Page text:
Going to a longer very flexible shaft shaft has eliminated all of my shoulder issues. There is little to no flex in Canoe and Kayak paddles because of how short they are. Paddle technique and a smaller blade size is important as well. I paddled 8 miles today and my knees are a little sore:) I'm 55.   

Area 10

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Re: Shoulder issues/Paddle Craft Type
« Reply #10 on: October 08, 2018, 09:01:42 PM »
Competing is sometimes the problem. When we compete we are often so caught up in the moment that our technique goes out the window. We also will overexert ourselves. If you are injuring yourself racing, stop racing. It isnít worth it. Try to enjoy your activity without competing with others. If you canít enjoy your activity without competing against others, and competing gives you injuries that impact upon your life (and work), then you may need to think carefully about whether your current relationship with exercise is healthy.

And yes, even small imperfections in technique, and/or a paddle that is wrong for you, even by a small margin like 1Ē in length, can have serious long term effects.

But many people find that without competing, they are able to exercise safely, even with the same equipment.

JEG

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Re: Shoulder issues/Paddle Craft Type
« Reply #11 on: October 09, 2018, 04:16:28 PM »
Get your paddle technique right, stretch and rest up and your pain free.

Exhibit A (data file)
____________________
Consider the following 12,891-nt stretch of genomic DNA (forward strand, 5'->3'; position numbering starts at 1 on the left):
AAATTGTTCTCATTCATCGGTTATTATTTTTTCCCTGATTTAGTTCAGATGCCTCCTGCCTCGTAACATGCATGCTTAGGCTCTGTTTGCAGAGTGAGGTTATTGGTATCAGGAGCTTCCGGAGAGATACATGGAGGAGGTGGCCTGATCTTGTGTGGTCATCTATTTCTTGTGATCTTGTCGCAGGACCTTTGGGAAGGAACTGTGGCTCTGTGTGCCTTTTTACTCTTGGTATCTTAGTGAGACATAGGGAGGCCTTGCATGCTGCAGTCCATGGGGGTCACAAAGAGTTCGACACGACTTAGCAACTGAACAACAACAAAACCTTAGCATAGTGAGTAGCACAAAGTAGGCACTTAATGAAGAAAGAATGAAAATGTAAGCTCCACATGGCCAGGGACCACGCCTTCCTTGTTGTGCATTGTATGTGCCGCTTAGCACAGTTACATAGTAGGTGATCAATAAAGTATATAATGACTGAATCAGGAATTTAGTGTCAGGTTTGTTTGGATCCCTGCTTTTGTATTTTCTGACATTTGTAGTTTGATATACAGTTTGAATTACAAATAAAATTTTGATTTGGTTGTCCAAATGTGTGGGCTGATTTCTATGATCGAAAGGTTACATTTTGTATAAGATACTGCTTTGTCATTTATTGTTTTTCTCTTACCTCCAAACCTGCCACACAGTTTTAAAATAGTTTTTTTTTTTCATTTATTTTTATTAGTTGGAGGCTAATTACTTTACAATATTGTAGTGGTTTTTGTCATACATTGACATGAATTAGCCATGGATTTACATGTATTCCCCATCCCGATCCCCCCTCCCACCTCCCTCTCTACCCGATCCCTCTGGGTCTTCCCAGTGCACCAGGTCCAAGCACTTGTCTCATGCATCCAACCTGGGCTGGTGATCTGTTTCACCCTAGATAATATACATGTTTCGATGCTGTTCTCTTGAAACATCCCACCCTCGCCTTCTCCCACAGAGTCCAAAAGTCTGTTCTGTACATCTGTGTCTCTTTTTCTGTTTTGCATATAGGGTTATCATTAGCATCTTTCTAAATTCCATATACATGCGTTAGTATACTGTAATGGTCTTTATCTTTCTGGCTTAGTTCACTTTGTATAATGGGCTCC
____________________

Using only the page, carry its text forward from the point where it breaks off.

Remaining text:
supsurf-tw

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Re: Shoulder issues/Paddle Craft Type
« Reply #12 on: October 11, 2018, 07:02:02 AM »
The most important thing to do is not to paddle until fully recovered. Your PT will put you on a program so stick with that until full recovery then break back in slow. As far as the craft that will be up to you. For SUP a not too long and not too stiff paddle.
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PonoBill

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Re: Shoulder issues/Paddle Craft Type
« Reply #13 on: October 11, 2018, 07:59:52 AM »
Three weeks in you can't even post on the Zone without doing damage. Just kidding, but this is an area where I have WAY too much experience. I've had multiple surgeries on both shoulders, and like you, the injuries had nothing to do with paddling. Racing motorcycles and rollerblade hockey are my culprits.